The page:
Sunday, July 29, 2012

Graffiti, sand and sun

 These young people are perched on the ruins of a building at Playas del Este, east of Havana.

Thursday, July 26, 2012

Yoani and Reinaldo

 Cuban blogger Yoani Sánchez and her husband Reinaldo Escobar stroll along Paseo del Prado in Havana.

OFAC releases regulations on Cuba travel, money transfers

The Treasury Department's Office of Foreign Assets Control today released the latest regulations for anyone handling Cuba travel arrangements, airline tickets, ground transportation, Cuban visas, passports and the transfer of money to Cuba or to Cuban residents.
Download the 51-page document, called Circular 2012.

Wednesday, July 25, 2012

Conga in Santiago de Cuba

 Scenes from the tail end of the conga in Santiago de Cuba. The police were at the rear.

These folks are trying to get a better view of people in the conga.

One Cuban told me that the two women on the left have verbena leaves in their hair. The plant purportedly repels guasasas and other annoying insects.

Francisco Chaviano

Transcript of interview with Cuban dissident Francisco Chaviano. See video: part 1 and part 2.

Bueno, Estados Unidos siempre ha sido muy importante para Cuba a través de la historia de nuestro país. Las relaciones de Cuba con Estados Unidos están, incluso, en primer plano durante todos los tiempos, superando incluso a la importancia o el rol que haya jugado España en Cuba. Porque cuando uno mira la historia se da cuenta que, bueno, Estados Unidos es el área natural de comercio con Cuba, y cuando Cuba mantiene relaciones normales con Estados Unidos pues es como una nave que le da el aire y navega a toda vela ¿no? Y cuando esas relaciones por alguna razón a través de la historia -sea en tiempo de la colonia o sea en estos tiempos-, pues ha dejado de existir, pues es como si ese barco perdiera el viento y quedara al pairo en medio del océano; y eso es lo que le ha pasado a Cuba.

Oswaldo Payá: Tourists drinking daiquiris aren't going to bring freedom to Cuba

In 2010, Oswaldo Payá told me that the proximity of the United States ensures that it will remain "part of the Cuban reality." But he said it was not the duty of tourists, the U.S. government or American businesses to bring change to Cuba.
Tourists drinking daiquiris in Havana aren't going to create change in Cuba, Payá said. Here's what the dissident leader said - a statement repeated on Jaime Bayly's program on MegaTV on July 24 and translated by Capitol Hill Cubans:
It is not up to the U.S. to bring about changes in Cuba. Nor is it up to the U.S. businessmen who say that by doing business here they will bring change. Nor is it up to U.S. tourists. And I say this to those who say that U.S. tourists will bring changes to Cuba. The Spaniards and Canadians haven't done so. Moreover, that's an insult to the Cuban people. Changes will not be made by tourists drinking daiquiris and mojitos, strolling through our beaches and staying in hotels that Cubans don't stay in.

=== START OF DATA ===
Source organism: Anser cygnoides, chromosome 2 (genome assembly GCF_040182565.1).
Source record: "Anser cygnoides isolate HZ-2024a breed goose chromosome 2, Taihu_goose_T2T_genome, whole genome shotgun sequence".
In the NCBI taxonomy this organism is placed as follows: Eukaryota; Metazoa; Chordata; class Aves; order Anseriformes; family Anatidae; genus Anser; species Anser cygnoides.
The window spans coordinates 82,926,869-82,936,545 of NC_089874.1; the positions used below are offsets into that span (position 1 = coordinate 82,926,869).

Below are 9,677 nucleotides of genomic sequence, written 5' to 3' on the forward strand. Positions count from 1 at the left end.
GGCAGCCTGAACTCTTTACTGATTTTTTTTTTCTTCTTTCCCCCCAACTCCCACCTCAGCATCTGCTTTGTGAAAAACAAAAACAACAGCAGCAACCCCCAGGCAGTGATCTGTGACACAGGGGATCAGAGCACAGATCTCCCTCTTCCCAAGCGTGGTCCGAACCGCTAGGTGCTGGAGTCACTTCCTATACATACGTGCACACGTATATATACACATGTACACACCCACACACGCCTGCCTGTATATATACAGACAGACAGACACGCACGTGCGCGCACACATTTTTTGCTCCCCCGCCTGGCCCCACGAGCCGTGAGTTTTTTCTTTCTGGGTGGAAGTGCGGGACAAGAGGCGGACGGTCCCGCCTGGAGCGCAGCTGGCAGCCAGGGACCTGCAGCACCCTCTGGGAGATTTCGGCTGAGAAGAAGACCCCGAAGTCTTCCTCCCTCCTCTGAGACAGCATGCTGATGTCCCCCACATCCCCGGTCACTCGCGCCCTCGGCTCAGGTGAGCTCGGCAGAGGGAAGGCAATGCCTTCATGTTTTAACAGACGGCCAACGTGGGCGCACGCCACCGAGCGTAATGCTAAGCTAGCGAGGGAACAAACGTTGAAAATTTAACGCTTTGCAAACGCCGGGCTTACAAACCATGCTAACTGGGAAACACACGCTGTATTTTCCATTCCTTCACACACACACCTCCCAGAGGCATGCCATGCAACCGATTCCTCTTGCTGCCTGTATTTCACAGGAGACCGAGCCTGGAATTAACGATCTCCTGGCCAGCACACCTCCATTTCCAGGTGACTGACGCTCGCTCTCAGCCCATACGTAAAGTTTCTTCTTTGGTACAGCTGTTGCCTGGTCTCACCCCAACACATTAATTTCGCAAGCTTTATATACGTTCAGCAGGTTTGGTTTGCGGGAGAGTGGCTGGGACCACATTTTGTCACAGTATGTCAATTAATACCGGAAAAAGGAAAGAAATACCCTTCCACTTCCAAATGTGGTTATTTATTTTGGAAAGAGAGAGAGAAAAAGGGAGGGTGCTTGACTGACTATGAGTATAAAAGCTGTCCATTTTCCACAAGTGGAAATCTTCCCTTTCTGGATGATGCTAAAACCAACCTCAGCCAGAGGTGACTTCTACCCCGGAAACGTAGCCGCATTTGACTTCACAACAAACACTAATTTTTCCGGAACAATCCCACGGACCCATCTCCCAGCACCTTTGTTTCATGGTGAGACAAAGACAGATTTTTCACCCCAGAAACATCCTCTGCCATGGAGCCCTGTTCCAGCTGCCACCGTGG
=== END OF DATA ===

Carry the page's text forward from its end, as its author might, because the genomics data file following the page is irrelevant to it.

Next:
Monday, July 23, 2012

Oswaldo Payá (1952-2012)

Cuban human rights leader Oswaldo Payá was killed Sunday in a car crash in eastern Cuba. Above, he poses with his wife, Ofelia Acevedo, at their home in July 2010.
See my 30-minute interview with Payá here.

A shrine to political prisoners in Payá's home.
Other versions and sizes of the same photos are below.

Memory cards full. Wallet empty.

Just back from Cuba early this morning.

Sunday, July 22, 2012

Wednesday, July 4, 2012

Non-profit chief takes in nearly $1 million per year

International Relief & Development reported to the IRS in 2010 that it received 99.99 percent of its funding from the U.S. government.
For that reason, some folks might say that the IRD might as well be a federal agency. But it's a non-profit organization that Arthur B. Keys founded in 1998.
Keys is the president and CEO of the organization, which is based in Washington, D.C., and does development work in Cuba and dozens of other countries.
It has been a lucrative position for Keys, who reported earning nearly $3 million in salary and other compensation from IRD from 2008 through 2010.

Monday, July 2, 2012

USAID loans: None for Cuba - yet

Click here to launch USAID's Loan Guarantee map. Read about USAID's Development Credit Authority here.

Sunday, July 1, 2012

Tax records for eight USAID grantees

The U.S. Agency for International Development awards tens of millions of dollars to private contractors and non-profit organizations that carry out democracy-promotion work in Cuba.
USAID keeps most details of these programs secret, but public records give some insight into what happens to at least some of the tax dollars.
The IRS requires non-profit organizations to file Form 990s, which provides information on the group's mission, programs and finances.
I have written about these 990s from time to time. See, for instance:

Today I am posting the Form 990s for eight of the nine organizations that USAID lists as its current partners (and for people who have no interest in tax records, here are some photos of old cars).
I can't list the ninth organization, Creative Associates International, because it's a private company and does not have to make public its finances. It received $7 million in USAID funds - more than any of the other eight organizations - from August 2008 to June 2012.
The eight non-profit organizations are below, along with USAID grants received and the latest Form 990s that I have been able to obtain. Other groups also receive USAID funds, but these eight are the largest, I believe.